Ethylene gas accelerates the ripening process of a
banana, but why?
Ethylene produced naturally by the plant accelerates ripening and
maturation of the fruit.
Anthony Brach Ph.D.
Plants use ethylene (C2H4, also called ethene) as a hormone. It is a
very small, simple molecule that exists as a gas at biological
temperatures. Thus, when a plant releases ethylene, it diffuses quite
quickly in the air.
Different kinds of plants use ethylene differently; among the uses are
the promotion of fruit development and ripening, release of buds from
dormancy in springtime, stimulation of leaf and fruit abscission
(dropping), causing some plants to become female, stimulation of leaf
senescence, induction of flowering, etc.
Bananas use ethylene to stimulate fruit ripening. A bunch of bananas
will stay green for a long time until the ethylene concentration in the
air around them becomes high enough. When that happens, then they begin
ripening and they begin releasing more ethylene, which makes them ripen
faster and release more ethylene, etc. In this way, all of the bananas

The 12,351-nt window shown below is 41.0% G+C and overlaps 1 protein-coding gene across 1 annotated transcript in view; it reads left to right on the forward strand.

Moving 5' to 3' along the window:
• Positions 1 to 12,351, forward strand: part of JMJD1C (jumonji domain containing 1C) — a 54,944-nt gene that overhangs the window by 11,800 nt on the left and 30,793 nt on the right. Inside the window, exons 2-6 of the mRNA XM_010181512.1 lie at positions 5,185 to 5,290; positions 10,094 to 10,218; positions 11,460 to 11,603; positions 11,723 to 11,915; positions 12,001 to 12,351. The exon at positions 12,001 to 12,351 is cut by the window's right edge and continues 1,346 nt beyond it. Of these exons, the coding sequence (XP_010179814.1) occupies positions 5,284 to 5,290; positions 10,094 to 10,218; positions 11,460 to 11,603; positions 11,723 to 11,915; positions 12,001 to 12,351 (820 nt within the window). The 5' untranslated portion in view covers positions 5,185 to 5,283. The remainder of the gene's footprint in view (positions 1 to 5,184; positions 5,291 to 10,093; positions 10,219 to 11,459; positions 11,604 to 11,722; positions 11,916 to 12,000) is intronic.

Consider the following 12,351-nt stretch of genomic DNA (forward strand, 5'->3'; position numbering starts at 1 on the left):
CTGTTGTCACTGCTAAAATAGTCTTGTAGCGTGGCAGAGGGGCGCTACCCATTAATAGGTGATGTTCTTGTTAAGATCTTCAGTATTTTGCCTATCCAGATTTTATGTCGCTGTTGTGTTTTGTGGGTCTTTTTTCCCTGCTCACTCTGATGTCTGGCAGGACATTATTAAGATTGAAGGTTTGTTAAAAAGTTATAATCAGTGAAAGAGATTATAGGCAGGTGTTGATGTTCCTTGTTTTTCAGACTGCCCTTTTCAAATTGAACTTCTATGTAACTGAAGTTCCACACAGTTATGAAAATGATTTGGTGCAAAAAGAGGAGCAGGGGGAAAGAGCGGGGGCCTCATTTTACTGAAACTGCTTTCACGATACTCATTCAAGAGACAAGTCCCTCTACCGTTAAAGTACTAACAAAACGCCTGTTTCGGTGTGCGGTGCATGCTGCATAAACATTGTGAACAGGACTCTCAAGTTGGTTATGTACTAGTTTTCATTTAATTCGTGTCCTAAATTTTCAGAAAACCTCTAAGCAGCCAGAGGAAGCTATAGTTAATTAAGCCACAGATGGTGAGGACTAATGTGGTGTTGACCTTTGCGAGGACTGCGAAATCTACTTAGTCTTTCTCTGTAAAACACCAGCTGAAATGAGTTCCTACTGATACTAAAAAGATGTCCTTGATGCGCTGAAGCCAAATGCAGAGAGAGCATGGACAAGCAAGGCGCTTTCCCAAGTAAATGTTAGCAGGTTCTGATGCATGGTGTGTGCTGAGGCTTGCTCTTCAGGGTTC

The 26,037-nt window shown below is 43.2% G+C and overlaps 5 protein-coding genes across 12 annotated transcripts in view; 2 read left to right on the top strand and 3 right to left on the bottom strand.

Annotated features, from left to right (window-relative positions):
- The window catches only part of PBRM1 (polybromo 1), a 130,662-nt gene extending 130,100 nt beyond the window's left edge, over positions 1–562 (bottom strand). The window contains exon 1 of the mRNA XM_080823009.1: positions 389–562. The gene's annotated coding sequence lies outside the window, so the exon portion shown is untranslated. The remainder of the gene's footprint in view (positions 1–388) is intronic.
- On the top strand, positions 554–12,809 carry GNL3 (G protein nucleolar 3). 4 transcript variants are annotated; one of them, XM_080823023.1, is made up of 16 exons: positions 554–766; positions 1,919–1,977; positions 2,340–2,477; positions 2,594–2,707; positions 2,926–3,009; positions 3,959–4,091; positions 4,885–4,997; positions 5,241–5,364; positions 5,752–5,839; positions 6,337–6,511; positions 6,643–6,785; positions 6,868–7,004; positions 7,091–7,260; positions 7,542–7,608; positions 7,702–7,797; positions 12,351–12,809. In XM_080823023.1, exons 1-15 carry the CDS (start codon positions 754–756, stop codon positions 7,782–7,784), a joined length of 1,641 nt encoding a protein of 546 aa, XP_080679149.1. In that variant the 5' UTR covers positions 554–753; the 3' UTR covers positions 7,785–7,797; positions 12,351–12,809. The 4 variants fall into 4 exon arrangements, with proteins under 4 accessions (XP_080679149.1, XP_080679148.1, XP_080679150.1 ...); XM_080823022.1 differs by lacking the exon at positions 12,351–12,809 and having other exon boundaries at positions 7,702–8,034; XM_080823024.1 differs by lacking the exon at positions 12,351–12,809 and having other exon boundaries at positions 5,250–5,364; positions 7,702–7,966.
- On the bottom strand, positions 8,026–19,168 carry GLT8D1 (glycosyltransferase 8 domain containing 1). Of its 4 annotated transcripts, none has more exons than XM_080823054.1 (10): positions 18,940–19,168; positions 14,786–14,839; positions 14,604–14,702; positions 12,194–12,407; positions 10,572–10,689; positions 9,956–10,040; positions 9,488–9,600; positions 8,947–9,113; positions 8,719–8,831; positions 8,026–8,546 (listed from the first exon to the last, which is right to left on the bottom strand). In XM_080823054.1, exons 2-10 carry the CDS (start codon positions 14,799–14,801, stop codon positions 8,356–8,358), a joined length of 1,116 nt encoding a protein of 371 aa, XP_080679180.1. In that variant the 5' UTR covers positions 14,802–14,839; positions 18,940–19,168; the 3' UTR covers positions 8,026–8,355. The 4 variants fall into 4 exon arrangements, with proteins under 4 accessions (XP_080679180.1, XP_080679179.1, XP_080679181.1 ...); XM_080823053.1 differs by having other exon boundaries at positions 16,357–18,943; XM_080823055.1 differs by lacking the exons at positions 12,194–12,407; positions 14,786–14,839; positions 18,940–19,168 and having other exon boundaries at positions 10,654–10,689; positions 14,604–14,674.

will ripen very suddenly and simultaneously. Keeping bananas in a
plastic bag will make them ripen much more quickly than if you leave
them out in the open, because the plastic bag traps the ethylene and
thus makes its concentration rise more quickly.
Many other fruits - including apples and tomatoes, which are related to
bananas only very distantly - use the same mechanism. If one apple in a
barrel starts to ripen quickly (i.e. "goes bad"), it will cause all of
the surrounding apples to do likewise. One bad apple spoils the bunch.
Fruit distributors often take advantage of this effect by picking fruit
well before ripening and then shipping fruit to grocers while it is
still green. Then, just before delivery, the fruit is gassed with
ethylene to kick-start the ripening process. This helps make sure none
of the fruit will ripen too early, which would be problematic at the
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Update: June 2012